#43 How Many Ways Can You Say: I Don’t Know? – transcript

We had a big presentation to do last month but when I got to the presentation venue, I realized we had forgotten the projector. Oh no! I said panicking. Does anyone know where the projector is? Everyone just shrugged their shoulders. “beats me” “no clue,” “got me.” Well, I said. “Did anyone pack it in their car? *Search me,” “no idea.” “Who know.s” were the only answers I got. Well I wasn’t any closer to having that projector and the meeting was starting in a few minutes. So I ran back to my car and what do you think I found sitting on the passenger’s seat? The projector was sitting right there. I guess I was the one who forgot it! 

I’m Paul Durant. From VenturEnglish this is three minute English, a podcast in English, about English for English learners.

Well that was a scare, but did you hear how my team answered my questions? They said phrases like *Beats me,” “got me” and “search me.” They also said “no clue, “no idea,” and “who knows?” Were they really answering my question or is this some kind of code? Well, they were answering the question and, well, it is a code, I suppose. You see in English we have many different ways to say “I don’t know.”Maybe that’s true in any language, because nobody really likes to admit they don’t know! So, in English we use these phrases a lot.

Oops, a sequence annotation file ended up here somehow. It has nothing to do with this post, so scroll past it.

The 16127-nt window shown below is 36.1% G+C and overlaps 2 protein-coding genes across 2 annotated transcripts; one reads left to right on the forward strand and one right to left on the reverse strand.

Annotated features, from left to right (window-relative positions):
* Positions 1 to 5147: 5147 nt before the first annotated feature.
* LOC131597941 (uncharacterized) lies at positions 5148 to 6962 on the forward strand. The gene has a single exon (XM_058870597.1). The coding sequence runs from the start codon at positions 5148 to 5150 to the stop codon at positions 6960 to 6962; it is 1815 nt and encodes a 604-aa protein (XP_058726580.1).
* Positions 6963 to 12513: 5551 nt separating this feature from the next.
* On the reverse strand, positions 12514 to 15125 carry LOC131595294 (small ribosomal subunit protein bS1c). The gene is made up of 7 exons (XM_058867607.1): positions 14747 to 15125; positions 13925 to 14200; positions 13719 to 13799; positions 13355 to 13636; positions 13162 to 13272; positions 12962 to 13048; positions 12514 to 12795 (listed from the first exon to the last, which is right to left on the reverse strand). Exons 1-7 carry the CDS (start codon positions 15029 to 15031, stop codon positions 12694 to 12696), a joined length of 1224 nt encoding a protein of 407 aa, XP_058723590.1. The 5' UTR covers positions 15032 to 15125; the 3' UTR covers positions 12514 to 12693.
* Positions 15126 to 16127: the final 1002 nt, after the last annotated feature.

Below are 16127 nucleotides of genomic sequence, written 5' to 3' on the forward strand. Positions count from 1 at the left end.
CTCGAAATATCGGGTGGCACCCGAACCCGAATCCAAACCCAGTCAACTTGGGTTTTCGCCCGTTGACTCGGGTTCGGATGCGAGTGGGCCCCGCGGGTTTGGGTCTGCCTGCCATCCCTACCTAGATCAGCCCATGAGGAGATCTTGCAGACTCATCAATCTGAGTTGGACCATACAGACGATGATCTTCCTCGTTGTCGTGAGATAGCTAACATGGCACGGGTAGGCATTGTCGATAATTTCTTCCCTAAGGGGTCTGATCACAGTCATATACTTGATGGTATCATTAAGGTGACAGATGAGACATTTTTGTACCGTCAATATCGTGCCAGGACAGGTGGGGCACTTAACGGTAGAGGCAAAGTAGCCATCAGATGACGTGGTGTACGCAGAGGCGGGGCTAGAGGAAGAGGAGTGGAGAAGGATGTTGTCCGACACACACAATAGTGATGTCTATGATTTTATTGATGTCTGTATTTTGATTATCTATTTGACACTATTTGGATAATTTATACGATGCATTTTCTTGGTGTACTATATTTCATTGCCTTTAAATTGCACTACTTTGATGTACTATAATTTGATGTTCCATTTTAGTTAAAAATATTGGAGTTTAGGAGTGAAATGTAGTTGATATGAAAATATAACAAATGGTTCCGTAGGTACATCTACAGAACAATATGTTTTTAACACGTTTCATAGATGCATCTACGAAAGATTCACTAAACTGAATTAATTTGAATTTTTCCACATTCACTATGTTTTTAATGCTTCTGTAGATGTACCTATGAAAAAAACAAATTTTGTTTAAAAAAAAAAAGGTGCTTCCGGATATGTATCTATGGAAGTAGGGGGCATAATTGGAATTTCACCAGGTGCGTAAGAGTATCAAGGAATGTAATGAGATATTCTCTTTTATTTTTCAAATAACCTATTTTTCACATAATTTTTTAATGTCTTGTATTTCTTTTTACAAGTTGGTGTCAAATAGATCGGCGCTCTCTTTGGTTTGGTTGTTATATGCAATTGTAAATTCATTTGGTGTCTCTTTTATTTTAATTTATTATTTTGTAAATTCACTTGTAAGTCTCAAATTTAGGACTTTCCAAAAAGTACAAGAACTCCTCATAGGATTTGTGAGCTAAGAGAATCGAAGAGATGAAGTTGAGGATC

Let’s repeat these phrases so you can recognize them next time you hear them. “got me”, or “you got me” means you have reached the end of my knowledge. “beats me” means because you have reached the end of my knowledge you won the game. “Search me” means “you can search me and see that I don’t have the information with me.”

We also say “no clue” or “I don’t have a clue” The same is true with “no idea.” This means I don’t even have a piece or a hint of the information you need. Finally, “who knows?” means probably nobody has the information you need. 

Well those details are probably more than you need to use these phrases, but it is interesting. We don’t like to admit we don’t know, but these phrases help. So listen for “got me”, “beats me”, search me”, “no clue”, “no idea”, and “who knows?” You may not like the answer, but at least you know what it means! 

Thanks for listening to three minute English from VenturEnglish. If you have an English question please leave a comment or send me an email! You can contact me on our website venturenglish.com. That’s v-e-n-t-u-r English.com. And if you like the podcast leave a comment on Apple podcasts or google play. It really helps to reach more listeners. I’m paul Preston. Thanks for listening to three minute English!

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